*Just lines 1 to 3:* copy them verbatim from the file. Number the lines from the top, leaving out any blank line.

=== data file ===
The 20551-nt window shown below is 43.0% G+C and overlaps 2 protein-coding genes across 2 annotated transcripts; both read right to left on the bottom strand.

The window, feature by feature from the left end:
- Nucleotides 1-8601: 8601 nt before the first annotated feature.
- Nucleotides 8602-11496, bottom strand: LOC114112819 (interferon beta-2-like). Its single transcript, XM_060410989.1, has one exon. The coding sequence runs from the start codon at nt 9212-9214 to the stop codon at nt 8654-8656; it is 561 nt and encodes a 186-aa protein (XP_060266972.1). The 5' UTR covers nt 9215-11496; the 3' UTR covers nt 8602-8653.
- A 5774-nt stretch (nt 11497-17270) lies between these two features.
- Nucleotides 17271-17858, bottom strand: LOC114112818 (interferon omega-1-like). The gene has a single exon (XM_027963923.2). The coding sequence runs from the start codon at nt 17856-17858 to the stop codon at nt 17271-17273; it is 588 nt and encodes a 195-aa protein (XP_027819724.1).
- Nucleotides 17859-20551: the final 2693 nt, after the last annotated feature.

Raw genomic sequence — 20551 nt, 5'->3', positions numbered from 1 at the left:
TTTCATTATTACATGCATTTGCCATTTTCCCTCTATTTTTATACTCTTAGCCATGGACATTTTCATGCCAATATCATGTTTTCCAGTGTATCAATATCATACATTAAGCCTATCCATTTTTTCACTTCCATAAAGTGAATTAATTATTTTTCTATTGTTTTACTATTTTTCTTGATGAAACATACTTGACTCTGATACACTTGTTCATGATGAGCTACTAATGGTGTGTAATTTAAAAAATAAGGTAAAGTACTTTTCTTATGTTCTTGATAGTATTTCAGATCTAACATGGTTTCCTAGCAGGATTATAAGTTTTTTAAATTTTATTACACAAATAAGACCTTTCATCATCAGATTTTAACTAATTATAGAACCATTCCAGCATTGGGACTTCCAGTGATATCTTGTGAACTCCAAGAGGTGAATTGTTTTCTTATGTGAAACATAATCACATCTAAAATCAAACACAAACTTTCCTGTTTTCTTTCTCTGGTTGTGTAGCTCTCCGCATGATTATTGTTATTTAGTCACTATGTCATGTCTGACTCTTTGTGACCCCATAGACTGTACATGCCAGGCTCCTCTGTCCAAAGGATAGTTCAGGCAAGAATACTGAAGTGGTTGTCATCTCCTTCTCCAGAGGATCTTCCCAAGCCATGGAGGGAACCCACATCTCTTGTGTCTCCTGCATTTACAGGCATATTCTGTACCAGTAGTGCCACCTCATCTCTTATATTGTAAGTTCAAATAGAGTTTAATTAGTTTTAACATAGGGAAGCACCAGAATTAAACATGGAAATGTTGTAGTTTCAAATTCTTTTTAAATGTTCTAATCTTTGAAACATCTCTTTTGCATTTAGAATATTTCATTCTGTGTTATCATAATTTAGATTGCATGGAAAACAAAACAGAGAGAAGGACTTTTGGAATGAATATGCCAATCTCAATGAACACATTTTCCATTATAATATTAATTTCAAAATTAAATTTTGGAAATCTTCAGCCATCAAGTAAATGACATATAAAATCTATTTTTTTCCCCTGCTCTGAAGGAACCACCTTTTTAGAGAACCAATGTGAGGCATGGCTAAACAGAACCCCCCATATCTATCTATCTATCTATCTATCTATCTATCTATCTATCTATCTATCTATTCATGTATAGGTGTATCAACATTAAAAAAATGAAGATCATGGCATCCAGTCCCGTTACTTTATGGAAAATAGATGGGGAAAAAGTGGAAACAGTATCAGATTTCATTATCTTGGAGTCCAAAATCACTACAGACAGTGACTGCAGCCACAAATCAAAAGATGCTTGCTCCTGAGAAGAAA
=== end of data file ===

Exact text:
The 20551-nt window shown below is 43.0% G+C and overlaps 2 protein-coding genes across 2 annotated transcripts; both read right to left on the bottom strand.

The window, feature by feature from the left end:
- Nucleotides 1-8601: 8601 nt before the first annotated feature.